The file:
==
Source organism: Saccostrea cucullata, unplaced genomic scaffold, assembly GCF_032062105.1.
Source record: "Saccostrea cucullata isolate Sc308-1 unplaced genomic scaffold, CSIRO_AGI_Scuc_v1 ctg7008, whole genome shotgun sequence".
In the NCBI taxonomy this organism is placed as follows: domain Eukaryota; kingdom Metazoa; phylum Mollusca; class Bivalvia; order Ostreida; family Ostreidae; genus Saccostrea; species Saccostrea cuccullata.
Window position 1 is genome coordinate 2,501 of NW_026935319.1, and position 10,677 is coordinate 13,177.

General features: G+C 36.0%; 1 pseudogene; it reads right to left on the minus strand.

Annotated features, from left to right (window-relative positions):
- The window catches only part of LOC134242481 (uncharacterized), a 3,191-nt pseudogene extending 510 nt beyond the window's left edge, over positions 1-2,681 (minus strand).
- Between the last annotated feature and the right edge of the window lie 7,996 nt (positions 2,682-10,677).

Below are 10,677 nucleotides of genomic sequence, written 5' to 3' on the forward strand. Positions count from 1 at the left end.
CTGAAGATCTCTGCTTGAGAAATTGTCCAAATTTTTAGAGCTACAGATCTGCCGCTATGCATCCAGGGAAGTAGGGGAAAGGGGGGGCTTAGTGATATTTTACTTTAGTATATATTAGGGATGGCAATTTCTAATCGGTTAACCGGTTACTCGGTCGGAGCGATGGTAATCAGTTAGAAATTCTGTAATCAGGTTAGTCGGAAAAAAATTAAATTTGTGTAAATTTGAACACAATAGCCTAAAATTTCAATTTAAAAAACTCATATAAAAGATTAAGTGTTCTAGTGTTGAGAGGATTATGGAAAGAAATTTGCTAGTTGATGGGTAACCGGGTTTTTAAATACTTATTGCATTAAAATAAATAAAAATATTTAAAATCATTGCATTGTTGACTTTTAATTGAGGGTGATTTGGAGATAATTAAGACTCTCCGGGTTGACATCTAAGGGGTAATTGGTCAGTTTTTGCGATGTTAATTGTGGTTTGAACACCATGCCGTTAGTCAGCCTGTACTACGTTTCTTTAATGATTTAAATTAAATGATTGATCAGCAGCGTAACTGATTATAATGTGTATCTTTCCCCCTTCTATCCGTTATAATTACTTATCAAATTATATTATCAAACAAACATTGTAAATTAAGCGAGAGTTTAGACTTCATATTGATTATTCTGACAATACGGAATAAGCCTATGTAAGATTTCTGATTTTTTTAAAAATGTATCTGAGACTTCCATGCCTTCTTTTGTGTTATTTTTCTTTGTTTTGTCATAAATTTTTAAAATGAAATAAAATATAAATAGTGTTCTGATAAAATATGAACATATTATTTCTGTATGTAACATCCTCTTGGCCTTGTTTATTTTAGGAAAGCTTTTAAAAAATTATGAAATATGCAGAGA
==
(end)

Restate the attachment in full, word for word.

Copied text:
Source organism: Saccostrea cucullata, unplaced genomic scaffold, assembly GCF_032062105.1.
Source record: "Saccostrea cucullata isolate Sc308-1 unplaced genomic scaffold, CSIRO_AGI_Scuc_v1 ctg7008, whole genome shotgun sequence".
In the NCBI taxonomy this organism is placed as follows: domain Eukaryota; kingdom Metazoa; phylum Mollusca; class Bivalvia; order Ostreida; family Ostreidae; genus Saccostrea; species Saccostrea cuccullata.
Window position 1 is genome coordinate 2,501 of NW_026935319.1, and position 10,677 is coordinate 13,177.

General features: G+C 36.0%; 1 pseudogene; it reads right to left on the minus strand.

Annotated features, from left to right (window-relative positions):
- The window catches only part of LOC134242481 (uncharacterized), a 3,191-nt pseudogene extending 510 nt beyond the window's left edge, over positions 1-2,681 (minus strand).
- Between the last annotated feature and the right edge of the window lie 7,996 nt (positions 2,682-10,677).

Below are 10,677 nucleotides of genomic sequence, written 5' to 3' on the forward strand. Positions count from 1 at the left end.
CTGAAGATCTCTGCTTGAGAAATTGTCCAAATTTTTAGAGCTACAGATCTGCCGCTATGCATCCAGGGAAGTAGGGGAAAGGGGGGGCTTAGTGATATTTTACTTTAGTATATATTAGGGATGGCAATTTCTAATCGGTTAACCGGTTACTCGGTCGGAGCGATGGTAATCAGTTAGAAATTCTGTAATCAGGTTAGTCGGAAAAAAATTAAATTTGTGTAAATTTGAACACAATAGCCTAAAATTTCAATTTAAAAAACTCATATAAAAGATTAAGTGTTCTAGTGTTGAGAGGATTATGGAAAGAAATTTGCTAGTTGATGGGTAACCGGGTTTTTAAATACTTATTGCATTAAAATAAATAAAAATATTTAAAATCATTGCATTGTTGACTTTTAATTGAGGGTGATTTGGAGATAATTAAGACTCTCCGGGTTGACATCTAAGGGGTAATTGGTCAGTTTTTGCGATGTTAATTGTGGTTTGAACACCATGCCGTTAGTCAGCCTGTACTACGTTTCTTTAATGATTTAAATTAAATGATTGATCAGCAGCGTAACTGATTATAATGTGTATCTTTCCCCCTTCTATCCGTTATAATTACTTATCAAATTATATTATCAAACAAACATTGTAAATTAAGCGAGAGTTTAGACTTCATATTGATTATTCTGACAATACGGAATAAGCCTATGTAAGATTTCTGATTTTTTTAAAAATGTATCTGAGACTTCCATGCCTTCTTTTGTGTTATTTTTCTTTGTTTTGTCATAAATTTTTAAAATGAAATAAAATATAAATAGTGTTCTGATAAAATATGAACATATTATTTCTGTATGTAACATCCTCTTGGCCTTGTTTATTTTAGGAAAGCTTTTAAAAAATTATGAAATATGCAGAGA